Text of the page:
Shared genetic control of expression and methylation in peripheral blood

Konstantin Shakhbazov, Joseph E Powell, Gibran Hemani, Anjali K Henders, Nicholas G Martin, Peter M Visscher, Grant W Montgomery, Allan F McRae

Research output: Contribution to journalArticle (Academic Journal)peer-review

8 Citations (Scopus)
140 Downloads (Pure)


Expression QTLs and epigenetic marks are often employed to provide an insight into the possible biological mechanisms behind GWAS hits. A substantial proportion of the variation in gene expression and DNA methylation is known to be under genetic control. We address the proportion of genetic control that is shared between these two genomic features.

An exhaustive search for pairwise phenotypic correlations between gene expression and DNA methylation in samples from human blood (n = 610) was performed. Of the 5 × 109 possible pairwise tests, 0.36 % passed Bonferroni corrected p-value cutoff of 9.9 × 10-12. We determined that the correlation structure between probe pairs was largely due to blood cell type specificity of the expression and methylation probes. Upon adjustment of the expression and methylation values for observed blood cellular composition (n = 422), the number of probe pairs which survived Bonferroni correction reduced by more than 5400 fold. Of the 614 correlated probe pairs located on the same chromosome, 75 % share at least one methylation and expression QTL at nominal 10-5 p-value cutoff. Those probe pairs are located within 1Mbp window from each other and have a mean of absolute value of genetic correlation equal to 0.69, further demonstrating the high degree of shared genetic control.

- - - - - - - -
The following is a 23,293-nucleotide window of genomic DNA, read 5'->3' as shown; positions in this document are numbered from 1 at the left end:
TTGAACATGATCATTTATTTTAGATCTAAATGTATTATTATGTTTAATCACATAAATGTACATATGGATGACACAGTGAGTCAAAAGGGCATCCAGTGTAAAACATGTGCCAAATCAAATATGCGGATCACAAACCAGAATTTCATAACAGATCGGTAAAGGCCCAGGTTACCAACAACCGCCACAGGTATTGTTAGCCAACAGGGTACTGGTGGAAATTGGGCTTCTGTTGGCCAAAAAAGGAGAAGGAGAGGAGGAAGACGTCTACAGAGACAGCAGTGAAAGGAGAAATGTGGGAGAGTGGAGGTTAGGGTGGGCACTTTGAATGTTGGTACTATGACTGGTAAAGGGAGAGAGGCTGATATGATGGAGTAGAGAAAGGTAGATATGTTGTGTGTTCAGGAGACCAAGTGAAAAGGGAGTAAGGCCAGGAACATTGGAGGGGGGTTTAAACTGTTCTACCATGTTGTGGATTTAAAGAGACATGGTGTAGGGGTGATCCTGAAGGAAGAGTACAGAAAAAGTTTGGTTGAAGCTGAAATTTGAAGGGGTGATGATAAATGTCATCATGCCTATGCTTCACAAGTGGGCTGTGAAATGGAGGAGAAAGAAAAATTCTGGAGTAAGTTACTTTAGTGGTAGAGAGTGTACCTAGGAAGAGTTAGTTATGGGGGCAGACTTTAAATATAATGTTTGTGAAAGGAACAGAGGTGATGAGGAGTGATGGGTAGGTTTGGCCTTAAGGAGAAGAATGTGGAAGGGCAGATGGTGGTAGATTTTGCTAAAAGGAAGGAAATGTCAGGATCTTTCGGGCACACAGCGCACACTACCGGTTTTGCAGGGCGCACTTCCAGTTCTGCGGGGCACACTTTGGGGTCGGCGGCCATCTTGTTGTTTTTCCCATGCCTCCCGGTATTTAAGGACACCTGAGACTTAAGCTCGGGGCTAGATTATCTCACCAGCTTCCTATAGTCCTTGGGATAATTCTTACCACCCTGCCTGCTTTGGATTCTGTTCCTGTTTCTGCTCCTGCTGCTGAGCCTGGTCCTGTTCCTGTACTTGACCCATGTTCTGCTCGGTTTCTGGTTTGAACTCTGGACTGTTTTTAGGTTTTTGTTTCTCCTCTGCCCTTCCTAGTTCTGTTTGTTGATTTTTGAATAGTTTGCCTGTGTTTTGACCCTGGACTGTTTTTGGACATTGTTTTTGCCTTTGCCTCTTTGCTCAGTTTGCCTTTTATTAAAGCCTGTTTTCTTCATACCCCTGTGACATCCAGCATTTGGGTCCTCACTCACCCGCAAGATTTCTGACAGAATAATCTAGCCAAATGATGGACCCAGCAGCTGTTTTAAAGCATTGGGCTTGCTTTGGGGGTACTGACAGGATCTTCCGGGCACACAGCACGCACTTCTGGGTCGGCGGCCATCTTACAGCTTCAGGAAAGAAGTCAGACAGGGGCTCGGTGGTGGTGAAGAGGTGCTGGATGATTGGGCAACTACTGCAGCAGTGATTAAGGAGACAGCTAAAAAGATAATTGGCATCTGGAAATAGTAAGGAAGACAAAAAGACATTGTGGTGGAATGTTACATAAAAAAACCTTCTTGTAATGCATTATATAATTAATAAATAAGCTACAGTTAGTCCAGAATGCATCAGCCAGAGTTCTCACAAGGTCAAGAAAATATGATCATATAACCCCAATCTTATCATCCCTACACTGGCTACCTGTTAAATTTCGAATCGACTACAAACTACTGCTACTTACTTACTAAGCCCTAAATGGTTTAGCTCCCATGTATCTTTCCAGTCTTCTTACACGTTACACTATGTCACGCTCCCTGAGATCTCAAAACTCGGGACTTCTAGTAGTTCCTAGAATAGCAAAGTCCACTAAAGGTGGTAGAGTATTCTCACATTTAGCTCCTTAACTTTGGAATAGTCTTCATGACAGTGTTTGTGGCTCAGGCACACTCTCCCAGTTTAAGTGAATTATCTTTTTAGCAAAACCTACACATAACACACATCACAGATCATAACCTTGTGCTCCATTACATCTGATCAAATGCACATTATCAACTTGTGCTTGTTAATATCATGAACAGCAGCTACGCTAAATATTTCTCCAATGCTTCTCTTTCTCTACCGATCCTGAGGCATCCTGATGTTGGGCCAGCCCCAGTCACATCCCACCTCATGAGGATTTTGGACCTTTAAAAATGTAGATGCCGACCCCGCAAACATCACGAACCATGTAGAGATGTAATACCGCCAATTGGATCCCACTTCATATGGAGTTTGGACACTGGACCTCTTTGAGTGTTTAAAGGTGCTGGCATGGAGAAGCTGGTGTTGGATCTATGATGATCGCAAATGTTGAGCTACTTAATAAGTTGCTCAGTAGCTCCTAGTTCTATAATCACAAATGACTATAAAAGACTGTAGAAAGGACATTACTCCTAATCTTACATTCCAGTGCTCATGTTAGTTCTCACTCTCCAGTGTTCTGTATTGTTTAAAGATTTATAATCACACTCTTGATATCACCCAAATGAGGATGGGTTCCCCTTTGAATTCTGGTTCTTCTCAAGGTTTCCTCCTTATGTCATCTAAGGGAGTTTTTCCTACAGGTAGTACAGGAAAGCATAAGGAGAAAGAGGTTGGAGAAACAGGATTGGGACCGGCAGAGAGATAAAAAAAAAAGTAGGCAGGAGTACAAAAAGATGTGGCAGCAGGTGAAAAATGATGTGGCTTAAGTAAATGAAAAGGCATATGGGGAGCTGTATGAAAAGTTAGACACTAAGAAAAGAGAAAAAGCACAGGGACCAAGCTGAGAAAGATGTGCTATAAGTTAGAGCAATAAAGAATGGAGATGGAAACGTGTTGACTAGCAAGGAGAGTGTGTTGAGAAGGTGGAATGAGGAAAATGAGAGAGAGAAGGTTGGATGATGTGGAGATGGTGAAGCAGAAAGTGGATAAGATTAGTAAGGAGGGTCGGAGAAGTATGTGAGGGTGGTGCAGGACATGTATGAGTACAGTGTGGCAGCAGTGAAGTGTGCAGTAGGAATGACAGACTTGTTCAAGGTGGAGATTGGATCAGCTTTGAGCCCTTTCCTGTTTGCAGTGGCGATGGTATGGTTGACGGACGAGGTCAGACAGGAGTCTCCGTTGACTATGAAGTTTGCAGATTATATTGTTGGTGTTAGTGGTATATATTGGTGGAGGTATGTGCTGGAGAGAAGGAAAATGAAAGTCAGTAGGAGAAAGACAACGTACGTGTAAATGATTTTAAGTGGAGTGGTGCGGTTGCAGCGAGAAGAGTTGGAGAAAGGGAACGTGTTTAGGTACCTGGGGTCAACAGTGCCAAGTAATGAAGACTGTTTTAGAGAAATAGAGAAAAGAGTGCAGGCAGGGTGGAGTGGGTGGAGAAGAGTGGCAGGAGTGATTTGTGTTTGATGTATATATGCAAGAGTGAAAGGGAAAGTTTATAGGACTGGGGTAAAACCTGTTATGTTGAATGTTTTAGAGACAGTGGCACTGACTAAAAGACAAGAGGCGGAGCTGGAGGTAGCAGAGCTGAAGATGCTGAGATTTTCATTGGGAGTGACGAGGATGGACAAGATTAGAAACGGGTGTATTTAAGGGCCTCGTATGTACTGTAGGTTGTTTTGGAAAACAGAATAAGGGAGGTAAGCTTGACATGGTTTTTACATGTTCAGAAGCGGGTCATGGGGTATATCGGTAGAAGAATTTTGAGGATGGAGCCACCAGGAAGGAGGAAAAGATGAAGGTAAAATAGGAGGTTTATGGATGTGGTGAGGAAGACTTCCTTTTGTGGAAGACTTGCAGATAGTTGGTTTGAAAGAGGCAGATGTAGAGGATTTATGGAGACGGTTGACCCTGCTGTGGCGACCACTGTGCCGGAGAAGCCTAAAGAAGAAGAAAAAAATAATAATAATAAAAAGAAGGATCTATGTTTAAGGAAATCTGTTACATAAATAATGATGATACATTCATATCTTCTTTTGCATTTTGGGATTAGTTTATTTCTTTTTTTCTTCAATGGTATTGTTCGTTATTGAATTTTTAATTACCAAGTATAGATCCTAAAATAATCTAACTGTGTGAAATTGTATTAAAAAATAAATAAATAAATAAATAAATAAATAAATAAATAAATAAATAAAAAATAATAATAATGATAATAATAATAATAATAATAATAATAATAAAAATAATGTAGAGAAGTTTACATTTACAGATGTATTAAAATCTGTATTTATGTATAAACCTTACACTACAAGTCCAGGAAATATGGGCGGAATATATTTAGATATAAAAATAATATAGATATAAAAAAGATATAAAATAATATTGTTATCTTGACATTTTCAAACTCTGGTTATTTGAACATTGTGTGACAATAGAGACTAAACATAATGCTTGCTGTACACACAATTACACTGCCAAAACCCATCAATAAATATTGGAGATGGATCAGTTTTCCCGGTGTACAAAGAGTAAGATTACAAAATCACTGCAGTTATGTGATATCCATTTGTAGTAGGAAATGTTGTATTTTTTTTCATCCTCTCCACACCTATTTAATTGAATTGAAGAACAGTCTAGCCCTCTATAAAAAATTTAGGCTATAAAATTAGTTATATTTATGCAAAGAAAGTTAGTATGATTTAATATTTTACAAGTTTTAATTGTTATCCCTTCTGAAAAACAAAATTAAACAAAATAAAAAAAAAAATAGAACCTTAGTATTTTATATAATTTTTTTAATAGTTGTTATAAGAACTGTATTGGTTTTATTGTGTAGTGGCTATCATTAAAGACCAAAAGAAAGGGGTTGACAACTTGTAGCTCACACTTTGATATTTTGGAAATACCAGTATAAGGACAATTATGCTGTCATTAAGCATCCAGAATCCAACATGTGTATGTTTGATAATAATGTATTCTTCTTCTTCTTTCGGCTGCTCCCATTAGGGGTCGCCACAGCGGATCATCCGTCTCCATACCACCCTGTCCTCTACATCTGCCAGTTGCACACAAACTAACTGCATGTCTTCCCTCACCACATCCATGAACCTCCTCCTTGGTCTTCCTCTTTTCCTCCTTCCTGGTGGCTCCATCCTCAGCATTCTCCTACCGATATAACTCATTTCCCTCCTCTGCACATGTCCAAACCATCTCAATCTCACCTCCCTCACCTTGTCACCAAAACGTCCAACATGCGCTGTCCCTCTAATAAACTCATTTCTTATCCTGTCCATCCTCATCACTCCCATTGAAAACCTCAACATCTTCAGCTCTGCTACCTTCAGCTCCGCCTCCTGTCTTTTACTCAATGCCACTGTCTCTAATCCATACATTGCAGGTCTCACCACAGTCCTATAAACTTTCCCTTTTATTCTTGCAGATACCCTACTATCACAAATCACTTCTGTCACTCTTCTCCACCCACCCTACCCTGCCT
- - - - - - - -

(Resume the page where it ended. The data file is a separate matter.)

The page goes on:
Overall, this study demonstrates notable genetic covariance between DNA methylation and gene expression and reaffirms the importance of correcting for cell-counts in studies on non-homogeneous tissues.
Original languageEnglish
Article number278
Number of pages13
JournalBMC Genomics
Publication statusPublished - 6 Apr 2016


  • Gene expression
  • DNA methylation
  • Genetic correlation


Dive into the research topics of 'Shared genetic control of expression and methylation in peripheral blood'. Together they form a unique fingerprint.

Cite this